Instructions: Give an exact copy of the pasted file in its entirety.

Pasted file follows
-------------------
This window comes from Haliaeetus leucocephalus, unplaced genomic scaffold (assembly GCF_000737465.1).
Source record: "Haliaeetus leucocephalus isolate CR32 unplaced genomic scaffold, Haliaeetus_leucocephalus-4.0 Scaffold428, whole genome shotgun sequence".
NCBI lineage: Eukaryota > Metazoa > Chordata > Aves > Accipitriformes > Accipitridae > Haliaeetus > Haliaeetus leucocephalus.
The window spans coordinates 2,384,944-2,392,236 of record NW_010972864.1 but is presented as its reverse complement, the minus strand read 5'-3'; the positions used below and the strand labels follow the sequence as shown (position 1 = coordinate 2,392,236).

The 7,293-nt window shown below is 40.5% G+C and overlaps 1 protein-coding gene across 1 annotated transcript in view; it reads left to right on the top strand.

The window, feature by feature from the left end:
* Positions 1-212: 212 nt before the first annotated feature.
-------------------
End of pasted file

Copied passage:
This window comes from Haliaeetus leucocephalus, unplaced genomic scaffold (assembly GCF_000737465.1).
Source record: "Haliaeetus leucocephalus isolate CR32 unplaced genomic scaffold, Haliaeetus_leucocephalus-4.0 Scaffold428, whole genome shotgun sequence".
NCBI lineage: Eukaryota > Metazoa > Chordata > Aves > Accipitriformes > Accipitridae > Haliaeetus > Haliaeetus leucocephalus.
The window spans coordinates 2,384,944-2,392,236 of record NW_010972864.1 but is presented as its reverse complement, the minus strand read 5'-3'; the positions used below and the strand labels follow the sequence as shown (position 1 = coordinate 2,392,236).

The 7,293-nt window shown below is 40.5% G+C and overlaps 1 protein-coding gene across 1 annotated transcript in view; it reads left to right on the top strand.

The window, feature by feature from the left end:
* Positions 1-212: 212 nt before the first annotated feature.